England make radical bid for 2007 World Cup
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London - The 2007 rugby union World Cup will also include a competition for 32 of the lesser nations if England win the right to host the tournament the Rugby Football Union announced on Monday.
England are battling France to host the World Cup but they believe their revolutionary proposals will carry the day when the winner is announced next April.
The original date for the announcement was to have been November 14 but last Friday the world governing body the International Rugby Board (IRB) said they needed clarifications on both of the countries plans.
England's bid will come under particularly heavy scrutiny at the IRB Council meeting in November as they said it did not meet with the requirements laid-down by the prospectus for hosting the tournament.
However the RFU's operations director Terry Burwell said their bid was the best as it would be a genuine world event for the sport where everyone would get a chance to be involved.
"The 16-team RWC and 32-team RWC will provide 100 matches, involving 48 nations, and ensure that the game has a strong and wide-reaching world platform from which to showcase the sport," Burwell said.
"Our innovative proposal includes a new 'Super Eight' stage to be introduced after the first round pool matches have been completed to increase the number of competitive games, and ensure the winning team will have played five of the top eight sides in the world."
The RFU's version for 2007 will see teams playing a round robin in four pools of four.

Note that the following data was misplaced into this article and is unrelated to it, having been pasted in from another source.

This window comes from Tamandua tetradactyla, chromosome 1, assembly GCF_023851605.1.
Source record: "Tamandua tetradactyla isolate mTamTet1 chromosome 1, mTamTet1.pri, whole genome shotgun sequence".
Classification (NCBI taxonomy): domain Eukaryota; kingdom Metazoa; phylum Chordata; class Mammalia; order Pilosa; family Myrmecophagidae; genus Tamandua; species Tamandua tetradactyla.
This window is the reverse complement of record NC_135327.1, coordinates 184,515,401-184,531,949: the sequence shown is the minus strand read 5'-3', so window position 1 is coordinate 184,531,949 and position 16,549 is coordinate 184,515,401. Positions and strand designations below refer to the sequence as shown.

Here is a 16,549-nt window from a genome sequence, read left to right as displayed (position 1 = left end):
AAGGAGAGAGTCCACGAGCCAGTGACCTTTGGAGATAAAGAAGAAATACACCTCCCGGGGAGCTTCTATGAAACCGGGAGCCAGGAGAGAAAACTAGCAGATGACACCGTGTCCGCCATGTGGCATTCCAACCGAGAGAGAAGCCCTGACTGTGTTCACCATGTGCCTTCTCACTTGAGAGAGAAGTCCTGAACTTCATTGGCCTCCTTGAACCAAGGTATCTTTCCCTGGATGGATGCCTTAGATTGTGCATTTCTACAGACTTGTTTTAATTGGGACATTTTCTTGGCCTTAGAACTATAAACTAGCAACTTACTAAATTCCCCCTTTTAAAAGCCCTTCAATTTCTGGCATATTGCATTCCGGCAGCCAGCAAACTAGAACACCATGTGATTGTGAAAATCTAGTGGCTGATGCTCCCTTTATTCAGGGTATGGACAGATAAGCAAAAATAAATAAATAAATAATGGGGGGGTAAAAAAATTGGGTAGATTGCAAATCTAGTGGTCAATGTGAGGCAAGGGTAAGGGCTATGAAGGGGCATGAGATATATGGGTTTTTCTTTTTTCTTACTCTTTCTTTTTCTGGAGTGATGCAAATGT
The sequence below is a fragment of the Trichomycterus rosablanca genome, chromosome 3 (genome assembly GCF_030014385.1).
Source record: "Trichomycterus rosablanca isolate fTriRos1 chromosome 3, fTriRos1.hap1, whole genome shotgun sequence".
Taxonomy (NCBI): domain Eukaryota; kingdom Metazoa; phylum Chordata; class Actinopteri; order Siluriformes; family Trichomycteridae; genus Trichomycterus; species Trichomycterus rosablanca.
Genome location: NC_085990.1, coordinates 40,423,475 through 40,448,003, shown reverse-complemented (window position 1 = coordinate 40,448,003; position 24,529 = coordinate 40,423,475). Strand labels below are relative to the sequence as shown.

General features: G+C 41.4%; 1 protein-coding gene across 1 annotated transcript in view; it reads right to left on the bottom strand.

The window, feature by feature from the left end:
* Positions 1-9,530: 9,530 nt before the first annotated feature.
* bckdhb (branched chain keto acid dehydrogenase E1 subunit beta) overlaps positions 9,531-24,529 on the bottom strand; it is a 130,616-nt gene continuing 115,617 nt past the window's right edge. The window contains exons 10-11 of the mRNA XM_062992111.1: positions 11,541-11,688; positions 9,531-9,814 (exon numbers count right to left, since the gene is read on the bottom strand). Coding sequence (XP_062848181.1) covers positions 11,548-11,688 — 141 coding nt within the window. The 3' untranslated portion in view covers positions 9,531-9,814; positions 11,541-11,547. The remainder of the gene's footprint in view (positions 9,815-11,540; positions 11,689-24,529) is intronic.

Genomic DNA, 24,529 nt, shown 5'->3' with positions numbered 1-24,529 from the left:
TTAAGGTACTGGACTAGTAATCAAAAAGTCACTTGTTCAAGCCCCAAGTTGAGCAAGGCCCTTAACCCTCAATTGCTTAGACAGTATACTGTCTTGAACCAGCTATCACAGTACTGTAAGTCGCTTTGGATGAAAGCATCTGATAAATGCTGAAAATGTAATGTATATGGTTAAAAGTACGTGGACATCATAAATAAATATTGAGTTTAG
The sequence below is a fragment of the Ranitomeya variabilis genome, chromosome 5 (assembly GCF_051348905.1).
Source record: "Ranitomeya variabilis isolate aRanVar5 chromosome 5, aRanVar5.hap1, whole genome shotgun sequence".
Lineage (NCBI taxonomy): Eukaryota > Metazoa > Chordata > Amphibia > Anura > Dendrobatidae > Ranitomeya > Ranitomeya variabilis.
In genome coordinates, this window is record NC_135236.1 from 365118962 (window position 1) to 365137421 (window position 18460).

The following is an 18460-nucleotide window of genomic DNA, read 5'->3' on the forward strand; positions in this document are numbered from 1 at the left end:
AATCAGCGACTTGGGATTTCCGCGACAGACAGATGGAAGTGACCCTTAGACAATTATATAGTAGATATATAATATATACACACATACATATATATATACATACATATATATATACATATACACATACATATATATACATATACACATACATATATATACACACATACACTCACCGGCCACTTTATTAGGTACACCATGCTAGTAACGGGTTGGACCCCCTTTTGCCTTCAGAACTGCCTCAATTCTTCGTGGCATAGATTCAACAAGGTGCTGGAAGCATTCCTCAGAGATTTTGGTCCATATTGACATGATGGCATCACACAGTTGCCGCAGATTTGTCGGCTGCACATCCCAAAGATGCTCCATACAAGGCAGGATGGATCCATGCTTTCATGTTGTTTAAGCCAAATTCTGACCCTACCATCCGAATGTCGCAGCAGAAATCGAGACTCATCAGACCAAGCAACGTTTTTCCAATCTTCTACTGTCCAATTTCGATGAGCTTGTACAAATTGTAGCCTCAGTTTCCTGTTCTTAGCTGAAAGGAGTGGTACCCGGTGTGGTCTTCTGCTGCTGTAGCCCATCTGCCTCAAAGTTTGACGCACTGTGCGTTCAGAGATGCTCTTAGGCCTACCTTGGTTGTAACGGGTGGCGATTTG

The top two teams in each pool would then progress to the Super Eight format, in two groups of four.
The Nations Cup will feature 28 teams currently ranked outside the world's top 20. The remaining four teams will include those who do not qualify for the next World Cup.
The RFU's bid to become sole hosts in four years' time will also include matches played at 16 top-flight stadia around the country.
These will include Manchester's Commonwealth Games stadium, Old Trafford, Bolton's Reebok Stadium and Southampton's St Mary's Stadium.
Traditional rugby hotbeds will also be utilised though, such as Welford Road, Leicester, Northampton's redeveloped Franklin's Gardens and Kingsholm, the location of current Premiership leaders Gloucester.
RFU chief exeuctive Francis Baron claimed the tournament would be the most lucrative and widely seen since its inception in 1987.
"We believe we have tabled a strong bid," said Baron, who was accompanied by fellow high-ranking RFU officials and leading players.
"Through excellent forward planning, we aim to make the Rugby World Cup 2007 the most widely experienced, viewed, read about and listened to rugby event ever, and we will put in place a creative marketing programme to ensure the best commercial return for our partners."
France have yet to unveil their plans. - Sapa-AFP